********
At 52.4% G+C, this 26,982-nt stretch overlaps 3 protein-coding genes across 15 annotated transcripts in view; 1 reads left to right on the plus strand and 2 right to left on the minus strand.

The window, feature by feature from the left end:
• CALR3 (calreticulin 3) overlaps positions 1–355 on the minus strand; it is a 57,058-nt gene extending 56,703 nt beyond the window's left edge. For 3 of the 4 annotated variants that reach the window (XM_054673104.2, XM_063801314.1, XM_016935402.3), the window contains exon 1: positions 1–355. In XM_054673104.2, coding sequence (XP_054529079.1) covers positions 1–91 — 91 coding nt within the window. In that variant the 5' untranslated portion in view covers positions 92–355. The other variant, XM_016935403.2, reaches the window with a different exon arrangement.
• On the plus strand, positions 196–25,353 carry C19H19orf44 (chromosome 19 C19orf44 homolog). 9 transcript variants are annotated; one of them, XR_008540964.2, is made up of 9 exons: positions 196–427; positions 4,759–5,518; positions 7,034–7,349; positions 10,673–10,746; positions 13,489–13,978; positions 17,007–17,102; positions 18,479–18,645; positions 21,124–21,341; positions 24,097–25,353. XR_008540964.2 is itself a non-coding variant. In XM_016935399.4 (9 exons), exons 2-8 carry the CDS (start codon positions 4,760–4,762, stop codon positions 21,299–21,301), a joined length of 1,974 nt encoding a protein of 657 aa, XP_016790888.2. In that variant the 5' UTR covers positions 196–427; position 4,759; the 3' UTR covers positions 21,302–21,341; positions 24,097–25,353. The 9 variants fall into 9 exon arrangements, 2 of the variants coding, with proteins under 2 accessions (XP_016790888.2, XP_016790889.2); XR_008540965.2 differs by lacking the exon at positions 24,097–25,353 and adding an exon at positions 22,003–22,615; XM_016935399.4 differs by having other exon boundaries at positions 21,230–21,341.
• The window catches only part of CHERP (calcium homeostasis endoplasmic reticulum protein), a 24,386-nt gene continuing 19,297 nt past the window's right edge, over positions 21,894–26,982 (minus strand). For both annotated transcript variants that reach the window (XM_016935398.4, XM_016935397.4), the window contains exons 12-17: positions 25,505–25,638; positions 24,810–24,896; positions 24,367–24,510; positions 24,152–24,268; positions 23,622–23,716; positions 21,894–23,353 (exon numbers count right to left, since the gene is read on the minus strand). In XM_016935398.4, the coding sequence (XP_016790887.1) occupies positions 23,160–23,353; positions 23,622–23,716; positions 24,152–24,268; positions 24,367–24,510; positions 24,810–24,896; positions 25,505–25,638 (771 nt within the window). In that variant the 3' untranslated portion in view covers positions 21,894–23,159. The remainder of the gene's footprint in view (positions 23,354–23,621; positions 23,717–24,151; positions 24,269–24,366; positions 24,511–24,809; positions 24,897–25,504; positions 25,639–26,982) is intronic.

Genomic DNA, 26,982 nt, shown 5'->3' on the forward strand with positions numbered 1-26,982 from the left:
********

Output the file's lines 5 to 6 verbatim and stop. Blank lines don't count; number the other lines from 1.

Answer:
• The window catches only part of CHERP (calcium homeostasis endoplasmic reticulum protein), a 24,386-nt gene continuing 19,297 nt past the window's right edge, over positions 21,894–26,982 (minus strand). For both annotated transcript variants that reach the window (XM_016935398.4, XM_016935397.4), the window contains exons 12-17: positions 25,505–25,638; positions 24,810–24,896; positions 24,367–24,510; positions 24,152–24,268; positions 23,622–23,716; positions 21,894–23,353 (exon numbers count right to left, since the gene is read on the minus strand). In XM_016935398.4, the coding sequence (XP_016790887.1) occupies positions 23,160–23,353; positions 23,622–23,716; positions 24,152–24,268; positions 24,367–24,510; positions 24,810–24,896; positions 25,505–25,638 (771 nt within the window). In that variant the 3' untranslated portion in view covers positions 21,894–23,159. The remainder of the gene's footprint in view (positions 23,354–23,621; positions 23,717–24,151; positions 24,269–24,366; positions 24,511–24,809; positions 24,897–25,504; positions 25,639–26,982) is intronic.

Genomic DNA, 26,982 nt, shown 5'->3' on the forward strand with positions numbered 1-26,982 from the left: